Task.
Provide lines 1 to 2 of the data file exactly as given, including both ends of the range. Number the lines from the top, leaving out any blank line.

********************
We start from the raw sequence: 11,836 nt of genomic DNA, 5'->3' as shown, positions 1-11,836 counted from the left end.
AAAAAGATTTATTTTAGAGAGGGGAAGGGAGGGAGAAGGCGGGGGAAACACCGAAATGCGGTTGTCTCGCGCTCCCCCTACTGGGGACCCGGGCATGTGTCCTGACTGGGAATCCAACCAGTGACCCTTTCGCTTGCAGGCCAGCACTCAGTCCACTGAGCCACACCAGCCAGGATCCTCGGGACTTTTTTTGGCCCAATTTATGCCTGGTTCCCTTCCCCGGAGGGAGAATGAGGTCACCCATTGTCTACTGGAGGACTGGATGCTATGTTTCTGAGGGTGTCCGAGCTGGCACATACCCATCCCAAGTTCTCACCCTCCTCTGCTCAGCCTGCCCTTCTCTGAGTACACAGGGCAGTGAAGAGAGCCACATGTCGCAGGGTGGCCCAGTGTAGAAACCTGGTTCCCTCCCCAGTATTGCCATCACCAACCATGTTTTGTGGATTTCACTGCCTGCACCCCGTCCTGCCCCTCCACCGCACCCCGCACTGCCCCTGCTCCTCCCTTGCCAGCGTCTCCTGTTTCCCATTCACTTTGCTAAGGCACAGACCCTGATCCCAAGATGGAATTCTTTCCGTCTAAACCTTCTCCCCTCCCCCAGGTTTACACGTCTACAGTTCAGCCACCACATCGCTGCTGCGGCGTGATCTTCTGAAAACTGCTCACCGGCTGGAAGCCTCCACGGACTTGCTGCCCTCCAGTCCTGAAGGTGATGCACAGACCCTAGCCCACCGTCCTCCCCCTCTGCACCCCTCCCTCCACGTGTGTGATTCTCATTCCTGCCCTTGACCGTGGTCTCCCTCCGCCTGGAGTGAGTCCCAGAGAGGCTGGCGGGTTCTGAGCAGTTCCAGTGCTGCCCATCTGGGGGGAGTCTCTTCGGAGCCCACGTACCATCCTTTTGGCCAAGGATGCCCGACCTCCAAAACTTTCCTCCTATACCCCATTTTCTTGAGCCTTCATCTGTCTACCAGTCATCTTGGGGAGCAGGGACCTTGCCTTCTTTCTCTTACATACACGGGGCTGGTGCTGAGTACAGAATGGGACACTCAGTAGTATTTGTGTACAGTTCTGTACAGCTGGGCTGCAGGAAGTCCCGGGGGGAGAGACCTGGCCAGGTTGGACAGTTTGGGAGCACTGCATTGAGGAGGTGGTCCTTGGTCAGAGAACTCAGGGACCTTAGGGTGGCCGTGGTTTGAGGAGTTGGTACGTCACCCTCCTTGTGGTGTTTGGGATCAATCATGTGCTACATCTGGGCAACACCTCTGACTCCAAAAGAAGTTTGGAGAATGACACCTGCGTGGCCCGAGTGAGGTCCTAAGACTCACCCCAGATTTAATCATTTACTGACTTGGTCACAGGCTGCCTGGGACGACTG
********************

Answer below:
We start from the raw sequence: 11,836 nt of genomic DNA, 5'->3' as shown, positions 1-11,836 counted from the left end.
AAAAAGATTTATTTTAGAGAGGGGAAGGGAGGGAGAAGGCGGGGGAAACACCGAAATGCGGTTGTCTCGCGCTCCCCCTACTGGGGACCCGGGCATGTGTCCTGACTGGGAATCCAACCAGTGACCCTTTCGCTTGCAGGCCAGCACTCAGTCCACTGAGCCACACCAGCCAGGATCCTCGGGACTTTTTTTGGCCCAATTTATGCCTGGTTCCCTTCCCCGGAGGGAGAATGAGGTCACCCATTGTCTACTGGAGGACTGGATGCTATGTTTCTGAGGGTGTCCGAGCTGGCACATACCCATCCCAAGTTCTCACCCTCCTCTGCTCAGCCTGCCCTTCTCTGAGTACACAGGGCAGTGAAGAGAGCCACATGTCGCAGGGTGGCCCAGTGTAGAAACCTGGTTCCCTCCCCAGTATTGCCATCACCAACCATGTTTTGTGGATTTCACTGCCTGCACCCCGTCCTGCCCCTCCACCGCACCCCGCACTGCCCCTGCTCCTCCCTTGCCAGCGTCTCCTGTTTCCCATTCACTTTGCTAAGGCACAGACCCTGATCCCAAGATGGAATTCTTTCCGTCTAAACCTTCTCCCCTCCCCCAGGTTTACACGTCTACAGTTCAGCCACCACATCGCTGCTGCGGCGTGATCTTCTGAAAACTGCTCACCGGCTGGAAGCCTCCACGGACTTGCTGCCCTCCAGTCCTGAAGGTGATGCACAGACCCTAGCCCACCGTCCTCCCCCTCTGCACCCCTCCCTCCACGTGTGTGATTCTCATTCCTGCCCTTGACCGTGGTCTCCCTCCGCCTGGAGTGAGTCCCAGAGAGGCTGGCGGGTTCTGAGCAGTTCCAGTGCTGCCCATCTGGGGGGAGTCTCTTCGGAGCCCACGTACCATCCTTTTGGCCAAGGATGCCCGACCTCCAAAACTTTCCTCCTATACCCCATTTTCTTGAGCCTTCATCTGTCTACCAGTCATCTTGGGGAGCAGGGACCTTGCCTTCTTTCTCTTACATACACGGGGCTGGTGCTGAGTACAGAATGGGACACTCAGTAGTATTTGTGTACAGTTCTGTACAGCTGGGCTGCAGGAAGTCCCGGGGGGAGAGACCTGGCCAGGTTGGACAGTTTGGGAGCACTGCATTGAGGAGGTGGTCCTTGGTCAGAGAACTCAGGGACCTTAGGGTGGCCGTGGTTTGAGGAGTTGGTACGTCACCCTCCTTGTGGTGTTTGGGATCAATCATGTGCTACATCTGGGCAACACCTCTGACTCCAAAAGAAGTTTGGAGAATGACACCTGCGTGGCCCGAGTGAGGTCCTAAGACTCACCCCAGATTTAATCATTTACTGACTTGGTCACAGGCTGCCTGGGACGACTG